• Tapper, R. (ed) (2003). The New Iranian Cinema: Politics, Representation and Identity London: I.B. Tauris.
  • Velez, B. (2021). Love in Contemporary Cinema: Audiences and representations of romance. London and New York: Routledge.
  • Vitali, V. and Willemen, P. (eds) (2006) Theorising National Cinema London: BFI.
  • Wynter, K. (2022) Critical Race Theory and Jordan Peele's Get Out. London: Bloomsbury Academic.
  • Young, L. (1996). Fear of the Dark: "Race", Gender and Sexuality in the Cinema. London and New York: Routledge.


Essay (100%, 3000 words) in the LT.

Course selection videos

Some departments have produced short videos to introduce their courses. Please refer to the course selection videos index page for further information.

Student performance results

(2017/18 - 2019/20 combined)

Classification % of students
Distinction 32.4
Merit 61.8
Pass 4.9
Fail 1

Teachers' comment

This course enables a consistent, informed and plausible theorisation of popular film representations of issues such as race, class, national identity, childhood, history and politics in popular commercial films and connecting these to interpretations by audiences and key analytical methods in film studies.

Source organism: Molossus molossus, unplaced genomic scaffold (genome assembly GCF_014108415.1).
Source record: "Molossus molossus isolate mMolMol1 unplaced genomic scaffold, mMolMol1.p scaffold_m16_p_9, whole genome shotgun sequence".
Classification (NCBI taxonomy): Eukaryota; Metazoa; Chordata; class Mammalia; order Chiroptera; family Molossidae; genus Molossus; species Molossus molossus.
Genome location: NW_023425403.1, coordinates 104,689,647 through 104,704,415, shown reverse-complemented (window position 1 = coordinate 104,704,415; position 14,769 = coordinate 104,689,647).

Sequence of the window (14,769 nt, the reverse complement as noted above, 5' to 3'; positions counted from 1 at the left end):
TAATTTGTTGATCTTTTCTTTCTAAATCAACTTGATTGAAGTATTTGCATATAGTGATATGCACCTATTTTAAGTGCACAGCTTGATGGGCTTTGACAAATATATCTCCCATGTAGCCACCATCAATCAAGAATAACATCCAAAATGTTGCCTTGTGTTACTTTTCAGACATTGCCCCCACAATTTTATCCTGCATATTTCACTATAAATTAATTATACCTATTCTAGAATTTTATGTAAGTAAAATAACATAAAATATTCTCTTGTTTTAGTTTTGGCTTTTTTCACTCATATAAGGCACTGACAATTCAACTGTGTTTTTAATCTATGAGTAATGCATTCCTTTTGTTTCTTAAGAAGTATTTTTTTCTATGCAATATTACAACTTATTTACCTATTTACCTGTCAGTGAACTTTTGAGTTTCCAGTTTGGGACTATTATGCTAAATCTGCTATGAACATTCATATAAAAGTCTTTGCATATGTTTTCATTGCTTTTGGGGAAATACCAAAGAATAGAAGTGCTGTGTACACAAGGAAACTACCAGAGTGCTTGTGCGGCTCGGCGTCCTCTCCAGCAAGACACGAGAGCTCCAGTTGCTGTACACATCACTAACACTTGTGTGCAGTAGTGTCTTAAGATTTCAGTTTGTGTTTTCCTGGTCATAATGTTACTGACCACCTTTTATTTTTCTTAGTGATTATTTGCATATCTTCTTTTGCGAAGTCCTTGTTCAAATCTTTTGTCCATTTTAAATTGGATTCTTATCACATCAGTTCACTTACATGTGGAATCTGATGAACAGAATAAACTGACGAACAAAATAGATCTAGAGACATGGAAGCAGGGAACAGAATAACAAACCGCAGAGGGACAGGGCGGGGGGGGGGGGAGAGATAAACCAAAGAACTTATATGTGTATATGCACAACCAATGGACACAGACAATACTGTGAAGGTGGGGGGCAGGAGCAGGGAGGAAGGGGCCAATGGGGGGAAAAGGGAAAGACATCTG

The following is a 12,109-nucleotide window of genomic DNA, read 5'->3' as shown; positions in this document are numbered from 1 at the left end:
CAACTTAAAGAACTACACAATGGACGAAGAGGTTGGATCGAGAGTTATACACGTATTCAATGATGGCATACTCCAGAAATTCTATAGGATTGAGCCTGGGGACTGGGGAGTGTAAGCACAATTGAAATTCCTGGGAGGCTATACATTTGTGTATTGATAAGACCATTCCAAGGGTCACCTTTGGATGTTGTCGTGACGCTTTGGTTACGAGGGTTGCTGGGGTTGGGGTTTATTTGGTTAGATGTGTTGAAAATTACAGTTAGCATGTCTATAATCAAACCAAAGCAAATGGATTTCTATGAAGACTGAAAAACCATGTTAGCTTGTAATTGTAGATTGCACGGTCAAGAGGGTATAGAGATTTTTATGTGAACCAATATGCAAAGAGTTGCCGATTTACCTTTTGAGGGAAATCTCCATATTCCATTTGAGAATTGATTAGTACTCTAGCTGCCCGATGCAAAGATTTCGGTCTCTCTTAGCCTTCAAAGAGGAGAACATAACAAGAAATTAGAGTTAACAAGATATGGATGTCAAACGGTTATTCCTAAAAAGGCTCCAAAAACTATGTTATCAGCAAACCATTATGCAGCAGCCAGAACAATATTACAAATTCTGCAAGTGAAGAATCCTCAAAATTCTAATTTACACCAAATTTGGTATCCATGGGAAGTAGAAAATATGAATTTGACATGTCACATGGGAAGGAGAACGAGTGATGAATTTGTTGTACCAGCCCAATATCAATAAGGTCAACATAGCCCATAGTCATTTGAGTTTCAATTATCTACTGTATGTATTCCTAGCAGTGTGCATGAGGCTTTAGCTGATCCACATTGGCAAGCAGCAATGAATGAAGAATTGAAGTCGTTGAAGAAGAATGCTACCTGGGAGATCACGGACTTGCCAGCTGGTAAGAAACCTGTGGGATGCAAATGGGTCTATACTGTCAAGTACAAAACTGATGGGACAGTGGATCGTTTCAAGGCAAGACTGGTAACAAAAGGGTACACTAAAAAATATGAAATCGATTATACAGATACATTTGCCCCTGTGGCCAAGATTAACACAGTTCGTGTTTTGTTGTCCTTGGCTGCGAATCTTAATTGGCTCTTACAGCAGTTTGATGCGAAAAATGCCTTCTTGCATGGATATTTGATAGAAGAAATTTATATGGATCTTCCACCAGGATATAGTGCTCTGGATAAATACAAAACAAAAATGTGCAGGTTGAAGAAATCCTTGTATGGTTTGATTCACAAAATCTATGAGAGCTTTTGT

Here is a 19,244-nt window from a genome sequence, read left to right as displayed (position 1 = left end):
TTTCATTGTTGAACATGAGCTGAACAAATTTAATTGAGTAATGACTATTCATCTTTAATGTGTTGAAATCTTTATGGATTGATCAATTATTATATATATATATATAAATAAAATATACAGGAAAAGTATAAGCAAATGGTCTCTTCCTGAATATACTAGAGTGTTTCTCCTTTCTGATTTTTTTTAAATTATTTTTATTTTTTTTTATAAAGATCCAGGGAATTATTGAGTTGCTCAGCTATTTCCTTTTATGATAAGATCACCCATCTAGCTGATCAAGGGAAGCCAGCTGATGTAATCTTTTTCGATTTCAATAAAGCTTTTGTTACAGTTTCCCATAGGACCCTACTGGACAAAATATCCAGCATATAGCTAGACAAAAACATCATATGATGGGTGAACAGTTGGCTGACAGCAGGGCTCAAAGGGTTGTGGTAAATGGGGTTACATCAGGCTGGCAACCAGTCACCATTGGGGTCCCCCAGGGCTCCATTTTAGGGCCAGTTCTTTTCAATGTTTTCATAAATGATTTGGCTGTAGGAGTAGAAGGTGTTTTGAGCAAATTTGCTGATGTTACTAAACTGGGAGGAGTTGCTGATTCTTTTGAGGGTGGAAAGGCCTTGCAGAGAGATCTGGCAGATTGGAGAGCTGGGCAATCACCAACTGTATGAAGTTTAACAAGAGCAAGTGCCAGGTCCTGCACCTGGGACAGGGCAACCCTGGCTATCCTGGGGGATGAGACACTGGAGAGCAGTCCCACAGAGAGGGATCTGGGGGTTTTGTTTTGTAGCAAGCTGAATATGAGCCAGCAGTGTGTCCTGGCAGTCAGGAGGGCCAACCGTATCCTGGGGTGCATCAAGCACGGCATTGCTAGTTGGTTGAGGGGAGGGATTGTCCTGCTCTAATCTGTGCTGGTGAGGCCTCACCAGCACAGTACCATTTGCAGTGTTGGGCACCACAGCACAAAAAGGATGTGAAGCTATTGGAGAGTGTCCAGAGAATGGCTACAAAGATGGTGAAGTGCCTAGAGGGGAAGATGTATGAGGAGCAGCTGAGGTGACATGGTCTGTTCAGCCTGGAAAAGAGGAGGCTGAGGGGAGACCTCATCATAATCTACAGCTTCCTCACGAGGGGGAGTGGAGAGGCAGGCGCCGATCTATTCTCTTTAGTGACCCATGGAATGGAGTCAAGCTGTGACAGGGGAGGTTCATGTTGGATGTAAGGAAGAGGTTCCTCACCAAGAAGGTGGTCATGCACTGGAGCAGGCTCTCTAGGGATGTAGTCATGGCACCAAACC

Students' comments

"I've totally enjoyed learning about theories of semiotic and ideological analysis and applying these to world cinema in these vivid, entertaining and interactive lectures and seminars."

Important information in response to COVID-19

Please note that during 2021/22 academic year some variation to teaching and learning activities may be required to respond to changes in public health advice and/or to account for the differing needs of students in attendance on campus and those who might be studying online. For example, this may involve changes to the mode of teaching delivery and/or the format or weighting of assessments. Changes will only be made if required and students will be notified about any changes to teaching or assessment plans at the earliest opportunity.

Key facts

Department: Media & Communications

Total students 2020/21: 39

Average class size 2020/21: 20

Controlled access 2020/21: Yes

Value: Half Unit

Guidelines for interpreting course guide information

Personal development skills

  • Leadership
  • Self-management
  • Team working
  • Communication
  • Specialist skills